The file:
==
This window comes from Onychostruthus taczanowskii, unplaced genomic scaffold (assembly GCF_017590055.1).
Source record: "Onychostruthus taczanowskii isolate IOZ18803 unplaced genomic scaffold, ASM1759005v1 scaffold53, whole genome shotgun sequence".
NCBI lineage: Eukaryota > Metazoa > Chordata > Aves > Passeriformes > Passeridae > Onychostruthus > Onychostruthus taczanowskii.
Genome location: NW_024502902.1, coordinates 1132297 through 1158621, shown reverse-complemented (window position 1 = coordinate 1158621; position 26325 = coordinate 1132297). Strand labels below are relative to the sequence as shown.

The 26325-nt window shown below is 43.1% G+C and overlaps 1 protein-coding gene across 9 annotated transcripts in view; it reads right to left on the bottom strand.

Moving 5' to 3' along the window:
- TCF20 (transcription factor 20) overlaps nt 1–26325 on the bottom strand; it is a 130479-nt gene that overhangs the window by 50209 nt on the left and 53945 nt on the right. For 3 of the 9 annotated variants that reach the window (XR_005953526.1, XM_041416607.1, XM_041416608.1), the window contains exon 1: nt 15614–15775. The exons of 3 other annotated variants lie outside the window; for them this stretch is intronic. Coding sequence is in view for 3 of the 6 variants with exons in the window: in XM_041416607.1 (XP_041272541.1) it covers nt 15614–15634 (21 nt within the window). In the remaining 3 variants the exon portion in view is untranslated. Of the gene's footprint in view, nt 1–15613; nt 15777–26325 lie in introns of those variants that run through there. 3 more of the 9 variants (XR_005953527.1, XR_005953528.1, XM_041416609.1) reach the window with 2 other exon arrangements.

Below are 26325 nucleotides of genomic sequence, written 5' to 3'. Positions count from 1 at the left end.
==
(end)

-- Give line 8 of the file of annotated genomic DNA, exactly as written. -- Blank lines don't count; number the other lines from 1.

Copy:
Below are 26325 nucleotides of genomic sequence, written 5' to 3'. Positions count from 1 at the left end.